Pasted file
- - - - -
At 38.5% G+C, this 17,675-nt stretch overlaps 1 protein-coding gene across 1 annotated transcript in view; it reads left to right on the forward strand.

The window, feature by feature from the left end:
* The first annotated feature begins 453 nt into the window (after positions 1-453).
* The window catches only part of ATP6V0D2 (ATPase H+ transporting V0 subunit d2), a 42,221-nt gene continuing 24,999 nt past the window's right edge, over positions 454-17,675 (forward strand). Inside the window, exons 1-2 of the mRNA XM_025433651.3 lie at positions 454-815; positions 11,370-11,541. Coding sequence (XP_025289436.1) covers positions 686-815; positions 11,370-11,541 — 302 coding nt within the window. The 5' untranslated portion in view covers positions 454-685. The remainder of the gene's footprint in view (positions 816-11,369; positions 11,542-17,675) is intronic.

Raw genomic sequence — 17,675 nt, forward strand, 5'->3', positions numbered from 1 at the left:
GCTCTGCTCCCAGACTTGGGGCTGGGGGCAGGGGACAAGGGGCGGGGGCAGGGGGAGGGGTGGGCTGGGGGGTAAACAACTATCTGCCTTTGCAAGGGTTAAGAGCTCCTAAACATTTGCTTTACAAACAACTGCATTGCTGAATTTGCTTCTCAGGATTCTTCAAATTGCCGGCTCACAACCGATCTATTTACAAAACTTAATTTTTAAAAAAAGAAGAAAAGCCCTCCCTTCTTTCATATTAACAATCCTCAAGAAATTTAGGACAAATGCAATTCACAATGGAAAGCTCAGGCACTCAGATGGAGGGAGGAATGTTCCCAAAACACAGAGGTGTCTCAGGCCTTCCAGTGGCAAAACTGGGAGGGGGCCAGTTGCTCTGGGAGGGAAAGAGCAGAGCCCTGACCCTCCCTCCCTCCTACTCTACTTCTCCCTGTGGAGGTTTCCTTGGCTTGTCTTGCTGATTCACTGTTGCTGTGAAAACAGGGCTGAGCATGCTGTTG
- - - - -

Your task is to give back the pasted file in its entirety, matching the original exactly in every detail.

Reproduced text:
At 38.5% G+C, this 17,675-nt stretch overlaps 1 protein-coding gene across 1 annotated transcript in view; it reads left to right on the forward strand.

The window, feature by feature from the left end:
* The first annotated feature begins 453 nt into the window (after positions 1-453).
* The window catches only part of ATP6V0D2 (ATPase H+ transporting V0 subunit d2), a 42,221-nt gene continuing 24,999 nt past the window's right edge, over positions 454-17,675 (forward strand). Inside the window, exons 1-2 of the mRNA XM_025433651.3 lie at positions 454-815; positions 11,370-11,541. Coding sequence (XP_025289436.1) covers positions 686-815; positions 11,370-11,541 — 302 coding nt within the window. The 5' untranslated portion in view covers positions 454-685. The remainder of the gene's footprint in view (positions 816-11,369; positions 11,542-17,675) is intronic.

Raw genomic sequence — 17,675 nt, forward strand, 5'->3', positions numbered from 1 at the left:
GCTCTGCTCCCAGACTTGGGGCTGGGGGCAGGGGACAAGGGGCGGGGGCAGGGGGAGGGGTGGGCTGGGGGGTAAACAACTATCTGCCTTTGCAAGGGTTAAGAGCTCCTAAACATTTGCTTTACAAACAACTGCATTGCTGAATTTGCTTCTCAGGATTCTTCAAATTGCCGGCTCACAACCGATCTATTTACAAAACTTAATTTTTAAAAAAAGAAGAAAAGCCCTCCCTTCTTTCATATTAACAATCCTCAAGAAATTTAGGACAAATGCAATTCACAATGGAAAGCTCAGGCACTCAGATGGAGGGAGGAATGTTCCCAAAACACAGAGGTGTCTCAGGCCTTCCAGTGGCAAAACTGGGAGGGGGCCAGTTGCTCTGGGAGGGAAAGAGCAGAGCCCTGACCCTCCCTCCCTCCTACTCTACTTCTCCCTGTGGAGGTTTCCTTGGCTTGTCTTGCTGATTCACTGTTGCTGTGAAAACAGGGCTGAGCATGCTGTTG